Retired dressmaker Yvonne McNabb had been feeling quite down in the dumps following a couple of changes in her health.
A resident at Edmund Hillary Retirement Village for the past eight years, Yvonne regularly whips up beautiful quilts and creations for the village raffles and markets using her admirable sewing skills.
However, she feared this might all come to an end following the news late last year that she had macular degeneration.
“I thought ‘that’s the sewing gone!’ That really got my tail down,” says the normally upbeat Yvonne who also coaches gymnastics at local schools.
Being a prolific sewer with a room in the apartment she shares with husband Alex dedicated to her machines and boxes of fabric, this truly was depressing news.
Then, just recently came another diagnosis, this time relating to her lungs.
“I had been cleaning the bathroom with bleach and the bleach fumes brought it out.
“I have never smoked but the doctors are connecting it to complications from the rheumatic fever I had when I was 10.”
The diagnosis meant her hours spent coaching the young gymnasts would have to end too, compounding her desolate feelings.
“I hadn’t touched the sewing machine for four months. I’m not going to be able to go back to my school kids. I was sulking,” she admits.
Yvonne is on steroids to help her lungs but unfortunately that has kept her awake at night.
However, it was in the wee small hours that inspiration struck.
“I was thinking I might have to start getting rid of some of this fabric – I’ve got boxes upon boxes of 2.5 inch squares – so I decided to see how many quilt tops I can make.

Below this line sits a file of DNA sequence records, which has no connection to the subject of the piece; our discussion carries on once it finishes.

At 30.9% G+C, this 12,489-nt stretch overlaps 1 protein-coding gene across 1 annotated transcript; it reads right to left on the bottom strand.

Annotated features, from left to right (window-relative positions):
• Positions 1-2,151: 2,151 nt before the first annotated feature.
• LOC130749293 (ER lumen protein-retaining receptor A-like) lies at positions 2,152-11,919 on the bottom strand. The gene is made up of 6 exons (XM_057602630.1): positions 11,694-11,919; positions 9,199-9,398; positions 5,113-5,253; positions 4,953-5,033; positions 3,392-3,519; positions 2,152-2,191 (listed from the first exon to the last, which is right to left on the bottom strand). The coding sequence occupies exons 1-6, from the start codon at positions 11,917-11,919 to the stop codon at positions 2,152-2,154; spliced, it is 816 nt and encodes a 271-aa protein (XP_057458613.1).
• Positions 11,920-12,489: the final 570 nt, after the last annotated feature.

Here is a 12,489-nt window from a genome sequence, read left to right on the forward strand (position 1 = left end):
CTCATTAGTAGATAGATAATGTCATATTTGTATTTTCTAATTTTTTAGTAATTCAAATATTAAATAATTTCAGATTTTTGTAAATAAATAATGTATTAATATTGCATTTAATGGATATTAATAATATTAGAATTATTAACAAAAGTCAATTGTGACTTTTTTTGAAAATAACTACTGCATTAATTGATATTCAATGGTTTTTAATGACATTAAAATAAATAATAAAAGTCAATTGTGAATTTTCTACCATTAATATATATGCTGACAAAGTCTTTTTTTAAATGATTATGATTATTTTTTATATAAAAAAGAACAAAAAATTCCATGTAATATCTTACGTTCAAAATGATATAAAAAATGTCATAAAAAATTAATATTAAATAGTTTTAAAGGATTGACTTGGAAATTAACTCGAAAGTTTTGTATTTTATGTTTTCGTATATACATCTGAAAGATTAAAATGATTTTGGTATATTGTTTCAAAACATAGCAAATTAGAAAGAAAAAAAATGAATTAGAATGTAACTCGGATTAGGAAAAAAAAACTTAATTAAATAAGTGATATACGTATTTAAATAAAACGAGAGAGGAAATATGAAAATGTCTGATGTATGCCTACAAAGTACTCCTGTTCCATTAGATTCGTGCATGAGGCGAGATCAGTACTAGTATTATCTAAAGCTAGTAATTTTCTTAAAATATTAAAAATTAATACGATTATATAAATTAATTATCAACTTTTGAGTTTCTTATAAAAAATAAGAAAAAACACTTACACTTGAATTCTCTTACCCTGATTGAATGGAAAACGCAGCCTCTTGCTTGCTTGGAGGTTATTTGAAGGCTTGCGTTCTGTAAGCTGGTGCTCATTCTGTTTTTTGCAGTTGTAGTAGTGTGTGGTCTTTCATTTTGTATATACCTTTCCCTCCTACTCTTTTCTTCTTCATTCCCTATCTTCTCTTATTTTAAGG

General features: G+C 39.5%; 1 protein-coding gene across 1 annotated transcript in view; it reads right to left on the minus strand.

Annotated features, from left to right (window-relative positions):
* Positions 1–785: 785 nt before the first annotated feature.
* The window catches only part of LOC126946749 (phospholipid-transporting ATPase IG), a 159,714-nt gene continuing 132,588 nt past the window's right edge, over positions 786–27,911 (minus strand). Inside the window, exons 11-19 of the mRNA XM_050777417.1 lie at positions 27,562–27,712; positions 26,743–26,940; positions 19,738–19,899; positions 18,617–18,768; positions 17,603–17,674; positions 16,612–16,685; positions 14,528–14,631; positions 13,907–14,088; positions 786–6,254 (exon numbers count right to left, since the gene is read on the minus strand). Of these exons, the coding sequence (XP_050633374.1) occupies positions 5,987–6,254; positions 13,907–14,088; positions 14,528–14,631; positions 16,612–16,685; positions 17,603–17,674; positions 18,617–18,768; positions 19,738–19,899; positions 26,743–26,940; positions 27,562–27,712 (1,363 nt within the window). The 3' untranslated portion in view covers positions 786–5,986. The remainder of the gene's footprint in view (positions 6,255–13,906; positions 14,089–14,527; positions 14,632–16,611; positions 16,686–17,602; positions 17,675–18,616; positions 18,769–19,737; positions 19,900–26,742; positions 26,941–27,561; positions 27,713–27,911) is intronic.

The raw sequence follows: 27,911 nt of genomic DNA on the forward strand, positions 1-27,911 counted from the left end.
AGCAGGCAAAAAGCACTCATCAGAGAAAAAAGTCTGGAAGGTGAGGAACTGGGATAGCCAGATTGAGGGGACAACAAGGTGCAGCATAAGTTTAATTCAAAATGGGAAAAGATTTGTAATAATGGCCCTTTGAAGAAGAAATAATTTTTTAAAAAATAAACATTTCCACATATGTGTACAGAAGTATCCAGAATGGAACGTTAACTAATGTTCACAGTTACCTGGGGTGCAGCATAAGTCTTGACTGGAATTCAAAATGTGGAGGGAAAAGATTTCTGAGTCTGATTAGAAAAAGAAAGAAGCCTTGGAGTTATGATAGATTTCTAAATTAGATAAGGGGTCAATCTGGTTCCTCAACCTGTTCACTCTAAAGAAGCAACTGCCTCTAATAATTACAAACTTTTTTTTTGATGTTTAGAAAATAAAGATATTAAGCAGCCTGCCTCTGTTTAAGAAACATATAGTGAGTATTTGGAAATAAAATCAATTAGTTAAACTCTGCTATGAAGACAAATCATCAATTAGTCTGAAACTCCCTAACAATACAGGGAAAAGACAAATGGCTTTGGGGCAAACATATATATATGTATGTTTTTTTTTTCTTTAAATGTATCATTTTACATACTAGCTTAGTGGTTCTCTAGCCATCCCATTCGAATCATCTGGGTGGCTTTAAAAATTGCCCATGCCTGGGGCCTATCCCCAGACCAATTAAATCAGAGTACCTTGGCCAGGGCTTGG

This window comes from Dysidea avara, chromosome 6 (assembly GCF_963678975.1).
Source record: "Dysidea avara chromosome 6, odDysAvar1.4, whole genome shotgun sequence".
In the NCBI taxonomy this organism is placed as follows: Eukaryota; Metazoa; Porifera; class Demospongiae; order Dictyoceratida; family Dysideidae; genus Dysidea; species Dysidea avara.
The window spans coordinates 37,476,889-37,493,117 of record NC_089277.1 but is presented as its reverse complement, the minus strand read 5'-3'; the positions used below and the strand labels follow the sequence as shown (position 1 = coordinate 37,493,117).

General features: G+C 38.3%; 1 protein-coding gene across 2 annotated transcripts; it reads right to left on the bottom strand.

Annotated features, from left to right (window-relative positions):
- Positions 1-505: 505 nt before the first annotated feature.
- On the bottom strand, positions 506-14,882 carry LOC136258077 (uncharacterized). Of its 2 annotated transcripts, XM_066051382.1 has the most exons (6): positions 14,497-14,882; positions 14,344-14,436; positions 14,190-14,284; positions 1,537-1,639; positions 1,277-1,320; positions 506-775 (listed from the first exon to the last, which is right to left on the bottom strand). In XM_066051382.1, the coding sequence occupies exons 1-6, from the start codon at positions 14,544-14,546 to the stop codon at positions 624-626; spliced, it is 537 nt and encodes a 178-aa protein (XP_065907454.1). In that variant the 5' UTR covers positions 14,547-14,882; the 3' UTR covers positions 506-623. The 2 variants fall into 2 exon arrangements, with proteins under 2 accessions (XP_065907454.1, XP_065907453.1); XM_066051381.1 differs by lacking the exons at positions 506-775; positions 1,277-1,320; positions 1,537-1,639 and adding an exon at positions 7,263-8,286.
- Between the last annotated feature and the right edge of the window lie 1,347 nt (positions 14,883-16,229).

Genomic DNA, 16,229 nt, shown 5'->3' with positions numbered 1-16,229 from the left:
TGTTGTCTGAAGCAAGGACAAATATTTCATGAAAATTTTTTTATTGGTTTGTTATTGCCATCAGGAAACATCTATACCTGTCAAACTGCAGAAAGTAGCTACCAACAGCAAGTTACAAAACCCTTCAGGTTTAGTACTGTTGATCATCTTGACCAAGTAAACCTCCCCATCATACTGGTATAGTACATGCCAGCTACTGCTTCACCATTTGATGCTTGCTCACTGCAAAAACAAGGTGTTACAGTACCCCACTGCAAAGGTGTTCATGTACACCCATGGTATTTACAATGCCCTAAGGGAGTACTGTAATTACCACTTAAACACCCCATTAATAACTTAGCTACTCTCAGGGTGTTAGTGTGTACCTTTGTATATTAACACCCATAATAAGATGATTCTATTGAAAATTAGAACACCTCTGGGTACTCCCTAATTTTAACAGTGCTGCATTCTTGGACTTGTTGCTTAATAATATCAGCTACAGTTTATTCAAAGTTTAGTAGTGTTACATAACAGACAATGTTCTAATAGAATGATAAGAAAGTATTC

“I can’t sleep at night so I might as well do something!”
Sure enough, Yvonne set herself a four week timeframe to see how many quilt tops she could put together.
“I went through them all and picked out all the colours, and the size was determined by what I could get out of each colour.”
Yvonne has since produced 20 quilt tops of varying sizes, patterns and colours using the many donated fabrics and op shop finds she has accrued over the years.
The plan then was to take a week off before setting a second eight-week target to bind and quilt together.
“The depression has gone,” she says triumphantly. “I have got so enthusiastic and have got all these things in my mind now.”
Yvonne is from a large family – with an older brother and five sisters – who she says are great for encouraging her and bringing her back to a positive perspective, as were her neighbours in the apartment block.
But it was her own useful advice that worked in the end.
“This is what I say to my young gymnasts. You don’t give up, you never say no, you don’t say you can’t and you always say we try.”